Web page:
Venue lies in the District of Maine where all defendants reside and the action arose. 28 U.S.C. § 1391(b).


There are no unsettled questions of state law requiring clarification by the courts of the State of Maine, see Railroad Commission of Texas v. Pullman Co., 312 U.S. 496, 61 S.Ct. 643, 85 L.Ed. 971 (1941), nor are there pending or contemplated state judicial or administrative proceedings warranting abstention, see Younger v. Harris, 401 U.S. 37, 91 S.Ct. 746, 27 L.Ed.2d 669 (1971); Rizzo v. Goode, 423 U.S. 362, 96 S.Ct. 598, 46 L.Ed.2d 561 (1976).



The court is to determine whether plaintiffs are entitled to preliminary injunctive relief pending further proceedings and a determination on the merits. Preliminary injunctive relief may not be granted unless the plaintiffs demonstrate —

(1) that they will suffer irreparable injury if the injunction is not granted; (2) that such injury outweighs any harm which granting injunctive relief would
530 F. Supp. 684
inflict on the defendants; (3) that plaintiffs have exhibited a likelihood of success on the merits; and (4) that the public interest will not be adversely affected by the granting of the injunction.

Planned Parenthood League v. Bellotti, 641 F.2d 1006, 1009 (1st Cir. 1981), quoting Women's Community Health Center, Inc. v. Cohen, 477 F.Supp. 542, 544 (D.Me.1979) (emphasis added).


Irreparable Injury

Plaintiffs predicate the pending action on alleged deprivations of their first and fourteenth amendment rights. "It is well established that the loss of first amendment freedoms constitutes irreparable injury." Maceira v. Pagan, 649 F.2d 8, 18 (1st Cir. 1981) plausible "chilling effect" on exercise of right of expression satisfies irreparable-harm requirement. See Elrod v. Burns, 427 U.S. 347, 373, 96 S.Ct. 2673, 2689, 49 L.Ed.2d 547 (1976) first amendment right of association; Keefe v. Geanakos, 418 F.2d 359, 363 (1st Cir. 1969) "Academic freedom is not preserved by compulsory retirement, even at full pay."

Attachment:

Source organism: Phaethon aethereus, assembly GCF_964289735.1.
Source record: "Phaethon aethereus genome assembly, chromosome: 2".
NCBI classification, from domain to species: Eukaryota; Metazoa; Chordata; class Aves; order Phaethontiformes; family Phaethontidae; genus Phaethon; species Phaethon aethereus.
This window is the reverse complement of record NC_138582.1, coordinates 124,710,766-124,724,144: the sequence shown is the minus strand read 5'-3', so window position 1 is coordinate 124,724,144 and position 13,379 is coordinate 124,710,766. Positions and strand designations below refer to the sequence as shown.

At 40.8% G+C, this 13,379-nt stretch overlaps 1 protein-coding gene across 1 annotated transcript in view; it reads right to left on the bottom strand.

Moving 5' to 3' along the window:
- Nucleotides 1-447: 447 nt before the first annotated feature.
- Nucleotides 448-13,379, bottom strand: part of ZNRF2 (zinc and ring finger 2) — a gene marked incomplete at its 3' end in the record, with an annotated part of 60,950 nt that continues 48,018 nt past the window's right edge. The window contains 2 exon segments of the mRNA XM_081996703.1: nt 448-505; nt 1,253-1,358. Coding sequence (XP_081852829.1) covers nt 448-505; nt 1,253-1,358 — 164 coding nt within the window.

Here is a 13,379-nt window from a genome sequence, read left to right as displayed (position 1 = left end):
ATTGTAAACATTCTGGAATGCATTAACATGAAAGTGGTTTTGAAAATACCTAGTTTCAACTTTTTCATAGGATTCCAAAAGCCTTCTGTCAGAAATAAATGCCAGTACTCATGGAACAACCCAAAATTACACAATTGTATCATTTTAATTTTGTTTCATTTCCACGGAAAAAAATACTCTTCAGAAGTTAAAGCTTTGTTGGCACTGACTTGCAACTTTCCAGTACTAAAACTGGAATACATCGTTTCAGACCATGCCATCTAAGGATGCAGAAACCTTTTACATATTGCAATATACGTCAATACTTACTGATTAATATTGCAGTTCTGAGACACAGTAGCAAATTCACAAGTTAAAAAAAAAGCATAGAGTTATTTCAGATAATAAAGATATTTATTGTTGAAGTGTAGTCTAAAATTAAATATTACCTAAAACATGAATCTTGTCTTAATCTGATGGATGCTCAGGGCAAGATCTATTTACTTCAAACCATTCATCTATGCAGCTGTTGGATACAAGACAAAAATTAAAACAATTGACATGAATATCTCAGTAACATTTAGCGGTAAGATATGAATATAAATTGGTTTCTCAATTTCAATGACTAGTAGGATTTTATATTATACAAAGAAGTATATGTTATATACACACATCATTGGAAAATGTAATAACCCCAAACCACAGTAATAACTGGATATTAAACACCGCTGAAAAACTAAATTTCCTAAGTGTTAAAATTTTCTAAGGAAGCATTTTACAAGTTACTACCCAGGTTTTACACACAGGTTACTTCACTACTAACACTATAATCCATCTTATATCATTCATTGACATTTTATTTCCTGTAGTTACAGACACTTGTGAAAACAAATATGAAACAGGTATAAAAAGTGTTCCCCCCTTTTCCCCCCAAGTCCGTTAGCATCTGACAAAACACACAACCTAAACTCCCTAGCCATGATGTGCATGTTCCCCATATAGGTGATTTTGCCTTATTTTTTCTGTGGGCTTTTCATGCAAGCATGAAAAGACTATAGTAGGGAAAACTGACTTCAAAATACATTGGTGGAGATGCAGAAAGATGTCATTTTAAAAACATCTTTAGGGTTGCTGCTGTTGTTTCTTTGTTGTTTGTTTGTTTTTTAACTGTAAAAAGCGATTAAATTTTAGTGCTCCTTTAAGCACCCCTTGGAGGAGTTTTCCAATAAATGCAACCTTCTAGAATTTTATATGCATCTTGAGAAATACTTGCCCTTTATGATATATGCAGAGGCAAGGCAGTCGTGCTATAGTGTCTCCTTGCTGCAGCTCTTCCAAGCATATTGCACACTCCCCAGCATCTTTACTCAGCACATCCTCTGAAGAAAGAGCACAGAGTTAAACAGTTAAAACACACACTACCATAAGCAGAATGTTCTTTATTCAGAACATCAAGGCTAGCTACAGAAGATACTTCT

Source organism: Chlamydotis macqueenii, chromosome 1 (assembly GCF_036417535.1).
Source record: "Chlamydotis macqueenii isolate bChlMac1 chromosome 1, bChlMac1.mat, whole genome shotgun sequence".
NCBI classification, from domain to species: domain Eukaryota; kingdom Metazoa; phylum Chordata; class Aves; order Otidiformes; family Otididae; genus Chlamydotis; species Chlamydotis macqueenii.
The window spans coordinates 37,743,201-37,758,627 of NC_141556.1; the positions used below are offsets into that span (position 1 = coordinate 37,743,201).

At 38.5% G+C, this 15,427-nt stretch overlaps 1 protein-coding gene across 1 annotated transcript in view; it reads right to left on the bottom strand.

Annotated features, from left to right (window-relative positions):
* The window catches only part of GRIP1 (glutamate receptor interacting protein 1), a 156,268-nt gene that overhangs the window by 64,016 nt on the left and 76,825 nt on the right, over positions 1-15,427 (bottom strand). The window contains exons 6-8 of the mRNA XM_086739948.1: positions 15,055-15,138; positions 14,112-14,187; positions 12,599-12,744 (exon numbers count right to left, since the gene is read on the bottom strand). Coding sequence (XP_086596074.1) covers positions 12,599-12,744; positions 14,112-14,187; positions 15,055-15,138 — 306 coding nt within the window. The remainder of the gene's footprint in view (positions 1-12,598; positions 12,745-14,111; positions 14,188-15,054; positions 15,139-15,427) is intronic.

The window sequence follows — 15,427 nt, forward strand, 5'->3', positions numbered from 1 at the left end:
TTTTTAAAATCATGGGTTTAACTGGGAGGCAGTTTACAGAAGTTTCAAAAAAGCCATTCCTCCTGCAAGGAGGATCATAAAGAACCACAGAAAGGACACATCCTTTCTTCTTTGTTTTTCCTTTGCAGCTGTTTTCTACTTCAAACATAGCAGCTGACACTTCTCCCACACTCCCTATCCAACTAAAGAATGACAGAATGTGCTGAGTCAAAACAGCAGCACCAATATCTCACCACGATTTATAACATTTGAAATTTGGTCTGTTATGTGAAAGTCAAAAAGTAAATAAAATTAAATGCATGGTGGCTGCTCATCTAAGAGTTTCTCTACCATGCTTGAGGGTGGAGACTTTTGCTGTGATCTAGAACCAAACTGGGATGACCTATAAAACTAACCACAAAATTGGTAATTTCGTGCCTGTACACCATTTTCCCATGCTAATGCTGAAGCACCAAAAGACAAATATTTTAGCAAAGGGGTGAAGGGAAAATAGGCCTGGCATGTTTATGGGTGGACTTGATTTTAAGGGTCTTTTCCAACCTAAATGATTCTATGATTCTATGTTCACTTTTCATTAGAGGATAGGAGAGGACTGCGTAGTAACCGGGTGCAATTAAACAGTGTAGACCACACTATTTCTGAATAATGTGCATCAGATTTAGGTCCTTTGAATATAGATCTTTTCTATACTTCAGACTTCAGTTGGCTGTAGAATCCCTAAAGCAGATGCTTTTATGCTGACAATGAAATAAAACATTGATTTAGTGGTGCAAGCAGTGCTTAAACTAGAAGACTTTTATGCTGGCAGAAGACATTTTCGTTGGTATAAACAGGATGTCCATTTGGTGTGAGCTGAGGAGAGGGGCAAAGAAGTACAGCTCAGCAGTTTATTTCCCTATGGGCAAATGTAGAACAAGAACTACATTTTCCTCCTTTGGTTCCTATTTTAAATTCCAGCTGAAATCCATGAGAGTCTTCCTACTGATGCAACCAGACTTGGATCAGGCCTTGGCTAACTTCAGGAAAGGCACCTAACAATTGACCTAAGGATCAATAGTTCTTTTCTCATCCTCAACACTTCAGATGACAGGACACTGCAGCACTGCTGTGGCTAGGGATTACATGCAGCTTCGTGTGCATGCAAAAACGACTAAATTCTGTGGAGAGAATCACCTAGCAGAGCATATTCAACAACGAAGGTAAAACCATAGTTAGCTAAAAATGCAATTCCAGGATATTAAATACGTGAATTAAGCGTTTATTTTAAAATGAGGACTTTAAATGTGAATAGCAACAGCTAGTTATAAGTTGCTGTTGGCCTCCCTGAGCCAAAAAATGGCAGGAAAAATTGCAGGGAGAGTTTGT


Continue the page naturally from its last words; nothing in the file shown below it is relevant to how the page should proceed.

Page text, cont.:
Plaintiffs have made a clear showing that irreparable injury is likely to result before a determination can be made on the merits unless preliminary injunctive relief is granted.


Counterbalancing the Hardship

Whatever injury preliminary injunctive relief might cause the defendants is inconsiderable in comparison with the severe impact upon plaintiffs absent interim relief. Any denial of plaintiffs' rights pending a determination on the merits would work an irretrievable loss of constitutionally-guaranteed liberties for which no adequate remedy exists at law. The defendants point to no qualitatively-comparable right of their own which would be adversely affected by restoring 365 Days to the library pending a decision on the merits.


Likelihood of Success on the Merits

The probability of success on the merits "has loomed large in cases before the First Circuit," Auburn News Co., Inc. v. Providence Journal Co., 659 F.2d 273, 277 (1st Cir. 1981).

First Amendment Rights.

Plaintiffs demand redress of their first amendment "rights of freedom of speech and freedom of access."6 In...